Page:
Five things for certain – protecting brand value during uncertain times
Previous uncertain times are no indication of how consumer behaviour will change in the next few years. We approach Brexit from a relative position of strength, at least macro economically, but this doesn’t mean brand owners can ‘carry on regardless’ – there are things that we can do to protect and grow brand value - here’s 5 that we presented to investors and private equity at a recent BVCA (British Venture Capital Association) breakfast seminar:
- New Value – it’s about experiences, not what we buy
Consumers have higher expectations and are craving experiences. We’re brewing more, sewing more, baking more, we’re generally getting more ‘crafty.’ This isn’t just the preserve of retail and service brands – Peroni’s 6-week residency entitled ‘For the love of Italy’ at Proud East in London last year was a great example of how a premium-mainstream brand can justify its position to avoid being the squeezed middle during uncertain times.
- Missions, not just people
Needs tend not to change during uncertain times but how we satisfy them does. Being on the pulse of behavioural shifts can shape how we flex our proposition. We worked with McDonalds during the last recession to help it better satisfy both functional missions for which it had always been strong, and more emotionally-led missions to better compete with a changing competitor landscape.
- Brand purpose, not just CSR
Insecure times, dysfunctional society, erosion of trust in institutions means we are increasingly looking for brands to take a stance, demonstrating a higher purpose that’s aligned to our own value sets. Many brands are investing in purpose in a meaningful way but one we’re talking about right now is Ella’s Kitchen Veg for Victory campaign – it’s lobbying Public Health England to promote the role of veg in babies and toddlers as part of its wider purpose of promoting the health & wellbeing of young children. Recently Diageo announced how investment in purpose is driving brand growth and shareholder value.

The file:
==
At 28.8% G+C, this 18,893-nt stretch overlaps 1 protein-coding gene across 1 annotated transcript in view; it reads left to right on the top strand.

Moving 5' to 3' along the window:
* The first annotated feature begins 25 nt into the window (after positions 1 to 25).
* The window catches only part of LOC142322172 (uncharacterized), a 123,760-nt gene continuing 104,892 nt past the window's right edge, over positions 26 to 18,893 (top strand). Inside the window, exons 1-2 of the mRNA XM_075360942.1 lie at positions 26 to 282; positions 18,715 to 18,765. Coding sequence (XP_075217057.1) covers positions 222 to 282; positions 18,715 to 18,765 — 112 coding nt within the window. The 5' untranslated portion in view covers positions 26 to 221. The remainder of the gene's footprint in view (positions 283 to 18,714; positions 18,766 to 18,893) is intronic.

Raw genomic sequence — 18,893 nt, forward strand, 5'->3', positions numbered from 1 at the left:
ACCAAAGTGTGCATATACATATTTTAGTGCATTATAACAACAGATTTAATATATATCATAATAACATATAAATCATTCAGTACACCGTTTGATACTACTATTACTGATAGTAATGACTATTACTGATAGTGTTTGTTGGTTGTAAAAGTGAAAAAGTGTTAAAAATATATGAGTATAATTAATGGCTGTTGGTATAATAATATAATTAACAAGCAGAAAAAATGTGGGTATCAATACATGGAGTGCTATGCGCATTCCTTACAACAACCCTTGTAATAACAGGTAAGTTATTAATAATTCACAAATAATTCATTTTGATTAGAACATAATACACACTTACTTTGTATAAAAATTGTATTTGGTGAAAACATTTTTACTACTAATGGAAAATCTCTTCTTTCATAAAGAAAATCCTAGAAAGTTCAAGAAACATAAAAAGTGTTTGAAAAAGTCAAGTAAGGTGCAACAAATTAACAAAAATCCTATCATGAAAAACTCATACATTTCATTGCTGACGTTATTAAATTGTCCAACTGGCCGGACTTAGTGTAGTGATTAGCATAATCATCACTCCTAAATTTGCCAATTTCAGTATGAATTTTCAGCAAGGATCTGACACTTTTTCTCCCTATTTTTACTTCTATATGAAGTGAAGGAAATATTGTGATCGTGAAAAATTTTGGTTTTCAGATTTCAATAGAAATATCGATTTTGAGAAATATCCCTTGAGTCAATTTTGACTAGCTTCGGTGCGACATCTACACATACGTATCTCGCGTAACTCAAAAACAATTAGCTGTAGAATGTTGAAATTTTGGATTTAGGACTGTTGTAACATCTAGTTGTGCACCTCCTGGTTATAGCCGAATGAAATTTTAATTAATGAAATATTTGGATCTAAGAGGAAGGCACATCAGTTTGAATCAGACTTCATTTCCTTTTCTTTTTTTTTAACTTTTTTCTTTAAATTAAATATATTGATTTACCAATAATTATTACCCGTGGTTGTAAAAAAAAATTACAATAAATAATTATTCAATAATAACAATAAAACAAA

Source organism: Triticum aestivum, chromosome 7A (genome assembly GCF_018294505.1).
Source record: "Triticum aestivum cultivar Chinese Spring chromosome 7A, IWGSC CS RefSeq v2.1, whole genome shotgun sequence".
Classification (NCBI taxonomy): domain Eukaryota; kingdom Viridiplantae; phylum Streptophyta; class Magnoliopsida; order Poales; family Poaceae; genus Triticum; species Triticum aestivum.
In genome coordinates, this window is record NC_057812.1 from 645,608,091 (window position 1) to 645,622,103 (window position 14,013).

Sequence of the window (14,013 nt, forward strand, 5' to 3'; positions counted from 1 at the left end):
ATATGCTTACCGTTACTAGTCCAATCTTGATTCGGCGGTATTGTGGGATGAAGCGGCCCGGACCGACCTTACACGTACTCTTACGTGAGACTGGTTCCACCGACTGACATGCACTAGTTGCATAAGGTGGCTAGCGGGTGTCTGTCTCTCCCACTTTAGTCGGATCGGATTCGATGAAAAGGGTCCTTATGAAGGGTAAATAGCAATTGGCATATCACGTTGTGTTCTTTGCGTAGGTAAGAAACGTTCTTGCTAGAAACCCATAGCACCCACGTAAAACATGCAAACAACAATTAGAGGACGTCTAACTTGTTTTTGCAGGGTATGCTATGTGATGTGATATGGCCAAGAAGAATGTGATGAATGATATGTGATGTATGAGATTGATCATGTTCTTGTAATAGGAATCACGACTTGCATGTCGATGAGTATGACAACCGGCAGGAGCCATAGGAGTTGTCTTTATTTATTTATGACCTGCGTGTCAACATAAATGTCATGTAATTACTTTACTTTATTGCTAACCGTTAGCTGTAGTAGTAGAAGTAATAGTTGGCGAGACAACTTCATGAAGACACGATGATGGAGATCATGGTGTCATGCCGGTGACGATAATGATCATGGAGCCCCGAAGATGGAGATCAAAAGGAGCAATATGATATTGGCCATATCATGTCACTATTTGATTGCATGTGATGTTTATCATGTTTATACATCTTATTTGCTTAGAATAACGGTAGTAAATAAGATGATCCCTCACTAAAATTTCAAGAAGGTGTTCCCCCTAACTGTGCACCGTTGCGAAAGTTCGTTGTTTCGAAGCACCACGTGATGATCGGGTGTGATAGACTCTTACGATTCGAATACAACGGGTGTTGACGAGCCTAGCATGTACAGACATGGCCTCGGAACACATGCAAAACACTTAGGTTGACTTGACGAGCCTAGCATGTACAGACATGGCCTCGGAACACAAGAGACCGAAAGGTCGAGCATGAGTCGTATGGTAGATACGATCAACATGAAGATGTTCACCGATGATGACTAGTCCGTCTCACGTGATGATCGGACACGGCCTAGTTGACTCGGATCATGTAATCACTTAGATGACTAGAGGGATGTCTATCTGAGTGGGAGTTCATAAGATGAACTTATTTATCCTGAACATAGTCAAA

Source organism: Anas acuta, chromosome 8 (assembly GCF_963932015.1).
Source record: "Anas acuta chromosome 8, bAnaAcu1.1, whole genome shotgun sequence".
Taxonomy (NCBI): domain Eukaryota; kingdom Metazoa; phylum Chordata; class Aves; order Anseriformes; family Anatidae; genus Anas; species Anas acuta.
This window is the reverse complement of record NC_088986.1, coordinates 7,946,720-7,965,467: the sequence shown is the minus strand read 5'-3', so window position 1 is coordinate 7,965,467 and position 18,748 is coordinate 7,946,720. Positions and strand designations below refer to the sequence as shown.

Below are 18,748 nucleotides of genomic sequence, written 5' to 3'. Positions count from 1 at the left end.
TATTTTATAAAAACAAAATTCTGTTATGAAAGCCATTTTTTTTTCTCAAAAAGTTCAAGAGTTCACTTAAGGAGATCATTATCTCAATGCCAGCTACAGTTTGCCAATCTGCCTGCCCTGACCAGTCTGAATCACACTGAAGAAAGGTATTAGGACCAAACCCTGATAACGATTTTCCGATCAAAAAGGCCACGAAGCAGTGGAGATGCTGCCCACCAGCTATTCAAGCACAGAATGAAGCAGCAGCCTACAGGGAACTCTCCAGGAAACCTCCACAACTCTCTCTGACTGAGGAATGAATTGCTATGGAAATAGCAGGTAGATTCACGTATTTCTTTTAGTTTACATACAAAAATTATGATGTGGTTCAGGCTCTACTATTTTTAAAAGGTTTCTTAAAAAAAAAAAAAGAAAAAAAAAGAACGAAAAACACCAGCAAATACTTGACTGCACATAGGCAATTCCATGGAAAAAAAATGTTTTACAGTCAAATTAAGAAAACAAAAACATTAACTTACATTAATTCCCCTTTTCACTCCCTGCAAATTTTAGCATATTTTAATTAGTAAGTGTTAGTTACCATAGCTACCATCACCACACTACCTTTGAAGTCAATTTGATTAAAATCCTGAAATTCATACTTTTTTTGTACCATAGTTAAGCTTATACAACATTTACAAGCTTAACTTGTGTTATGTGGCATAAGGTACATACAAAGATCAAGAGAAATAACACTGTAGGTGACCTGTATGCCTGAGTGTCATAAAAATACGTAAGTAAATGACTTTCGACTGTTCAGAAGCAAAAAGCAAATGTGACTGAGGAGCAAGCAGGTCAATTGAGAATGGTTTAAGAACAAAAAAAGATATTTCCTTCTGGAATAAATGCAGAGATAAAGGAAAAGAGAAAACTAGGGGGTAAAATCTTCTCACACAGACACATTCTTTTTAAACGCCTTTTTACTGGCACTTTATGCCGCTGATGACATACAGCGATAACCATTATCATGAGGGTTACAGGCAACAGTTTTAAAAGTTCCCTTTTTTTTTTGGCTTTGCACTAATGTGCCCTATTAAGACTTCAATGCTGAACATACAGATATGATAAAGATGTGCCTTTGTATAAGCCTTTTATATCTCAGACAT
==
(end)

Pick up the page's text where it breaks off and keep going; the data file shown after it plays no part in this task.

- Don’t forget the pipeline
This one’s a no brainer. The received wisdom that brands who erode innovation pipelines during uncertainty also erode long term brand value has been proven, academically and financially.
- The new rule – there are no rules
As markets become even more crowded and competitive, it’s becomes harder to maintain brand distinction. Coupled with this, consumers are engaging with new and challenging expressions of authenticity and provenance. Consequently, brands should consider how much they bend or break category rules to create distinction - a useful mantra for mid-market and premium brands that need to maintain their position. We think Brewdog is a great example of this principle – the punk of its category that increased turnover by over 50% between 2014-15.